War in Ukraine: Support for children and families
The war has been devastating for Ukraine’s families. UNICEF and partners are on the ground providing support for those in need.
The children and families of Ukraine have endured months of escalating devastation and displacement. Children continue to be killed, wounded and deeply traumatized by the violence all around them. Schools, hospitals and other civilian infrastructure on which they depend continue to be damaged or destroyed. Families have been separated and lives torn apart.
UNICEF was in Ukraine before the war broke out, and in the weeks and months since has stayed and delivered. We stand with the children of Ukraine and will continue working with partners to support them through the war and beyond. Read about UNICEF’s Ukraine and Refugee Response 2023 Appeal
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What’s happening in Ukraine?
Millions of children are in need of humanitarian assistance as they continue to suffer the deadly consequences of a brutal war not of their making. The war has sparked displacement on a scale and speed not seen since World War II – with far-reaching impact across the region and beyond. By 24 January, around 7.9 million individual refugees from Ukraine had been recorded across Europe, while millions more people had been internally displaced in Ukraine.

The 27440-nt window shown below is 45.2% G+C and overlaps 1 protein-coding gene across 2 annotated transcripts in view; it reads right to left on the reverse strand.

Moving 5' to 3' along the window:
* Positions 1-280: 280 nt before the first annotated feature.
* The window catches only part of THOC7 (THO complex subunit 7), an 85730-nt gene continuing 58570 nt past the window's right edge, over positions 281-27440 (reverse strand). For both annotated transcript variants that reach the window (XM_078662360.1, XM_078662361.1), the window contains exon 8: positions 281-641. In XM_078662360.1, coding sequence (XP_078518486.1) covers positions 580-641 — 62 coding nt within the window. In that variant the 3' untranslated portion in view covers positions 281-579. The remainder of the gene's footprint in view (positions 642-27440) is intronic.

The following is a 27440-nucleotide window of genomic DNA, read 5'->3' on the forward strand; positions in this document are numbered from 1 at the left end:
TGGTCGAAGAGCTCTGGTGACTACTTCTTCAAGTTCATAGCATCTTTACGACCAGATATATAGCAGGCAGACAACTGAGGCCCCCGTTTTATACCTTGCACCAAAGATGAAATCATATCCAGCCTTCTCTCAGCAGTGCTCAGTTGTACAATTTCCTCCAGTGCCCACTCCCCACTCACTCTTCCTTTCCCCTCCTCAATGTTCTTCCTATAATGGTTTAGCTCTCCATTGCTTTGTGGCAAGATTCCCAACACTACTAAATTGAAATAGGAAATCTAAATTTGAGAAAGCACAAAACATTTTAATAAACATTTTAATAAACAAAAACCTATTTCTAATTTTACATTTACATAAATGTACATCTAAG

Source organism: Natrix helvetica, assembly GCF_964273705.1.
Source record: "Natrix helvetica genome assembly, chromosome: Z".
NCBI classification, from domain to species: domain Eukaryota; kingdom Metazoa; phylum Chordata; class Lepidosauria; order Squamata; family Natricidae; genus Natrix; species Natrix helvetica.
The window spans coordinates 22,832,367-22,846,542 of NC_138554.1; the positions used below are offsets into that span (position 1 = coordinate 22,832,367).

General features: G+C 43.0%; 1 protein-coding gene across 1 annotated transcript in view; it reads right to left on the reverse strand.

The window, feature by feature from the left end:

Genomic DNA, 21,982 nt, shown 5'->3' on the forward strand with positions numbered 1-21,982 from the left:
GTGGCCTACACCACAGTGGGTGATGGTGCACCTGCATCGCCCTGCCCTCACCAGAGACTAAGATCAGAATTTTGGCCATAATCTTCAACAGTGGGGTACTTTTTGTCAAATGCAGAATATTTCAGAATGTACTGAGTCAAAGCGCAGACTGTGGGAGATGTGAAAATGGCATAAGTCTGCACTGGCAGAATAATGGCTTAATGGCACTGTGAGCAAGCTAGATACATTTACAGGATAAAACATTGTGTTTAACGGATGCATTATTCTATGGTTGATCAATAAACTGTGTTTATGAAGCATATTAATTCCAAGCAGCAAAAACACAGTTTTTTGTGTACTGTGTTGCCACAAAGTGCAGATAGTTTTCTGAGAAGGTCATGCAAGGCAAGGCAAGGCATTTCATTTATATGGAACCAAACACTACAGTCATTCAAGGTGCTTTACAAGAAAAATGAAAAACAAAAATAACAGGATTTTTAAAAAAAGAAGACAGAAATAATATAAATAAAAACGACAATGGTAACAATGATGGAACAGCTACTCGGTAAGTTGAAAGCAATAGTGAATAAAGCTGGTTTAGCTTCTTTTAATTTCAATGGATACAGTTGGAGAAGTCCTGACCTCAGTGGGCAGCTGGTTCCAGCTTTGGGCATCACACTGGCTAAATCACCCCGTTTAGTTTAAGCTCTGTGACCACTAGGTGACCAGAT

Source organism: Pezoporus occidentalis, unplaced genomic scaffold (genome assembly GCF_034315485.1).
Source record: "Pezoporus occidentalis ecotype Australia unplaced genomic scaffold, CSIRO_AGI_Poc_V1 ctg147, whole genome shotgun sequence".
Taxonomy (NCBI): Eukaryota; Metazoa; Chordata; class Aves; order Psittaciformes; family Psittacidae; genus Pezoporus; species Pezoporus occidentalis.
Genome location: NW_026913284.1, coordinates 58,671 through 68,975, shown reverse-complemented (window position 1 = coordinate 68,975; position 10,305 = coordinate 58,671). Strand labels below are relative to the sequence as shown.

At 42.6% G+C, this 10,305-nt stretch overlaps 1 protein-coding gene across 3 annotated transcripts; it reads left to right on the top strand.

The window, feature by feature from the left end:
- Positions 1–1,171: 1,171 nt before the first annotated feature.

The large-scale displacements being seen could have lasting consequences for generations to come. Children fleeing war in Ukraine are at heightened risk of human trafficking and exploitation. Attacks using explosive weapons in populated urban areas have inflicted civilian casualties, including children, and considerable damage to essential infrastructure and services. Continuing attacks on critical energy infrastructure in Ukraine have left almost every child in Ukraine – nearly seven million children – without sustained access to electricity, heating and water, putting them at increased risk as temperatures continue to drop and winter deepens.
The war has also disrupted education for more than five million children, compounding the two years of lost learning due to the COVID-19 pandemic. The continued use of explosive weapons has meant that thousands of schools, pre-schools or other education facilities across the country have been damaged or destroyed. At the same time, many parents and caregivers are reluctant to send children to school due to safety concerns.
After eight years of conflict in eastern Ukraine and the escalation in violence in February 2022, families are in shock, desperate for safety, and need access to essential services – including health, education, protection, water and sanitation – as well as life-saving supplies.
How is UNICEF helping children and families in Ukraine?
UNICEF is working around the clock with partners to scale up life-saving programmes for children.
Since February 2022:
- Around 4.9 million children and women in Ukraine have been able to access primary health care in UNICEF-supported facilities and through mobile teams.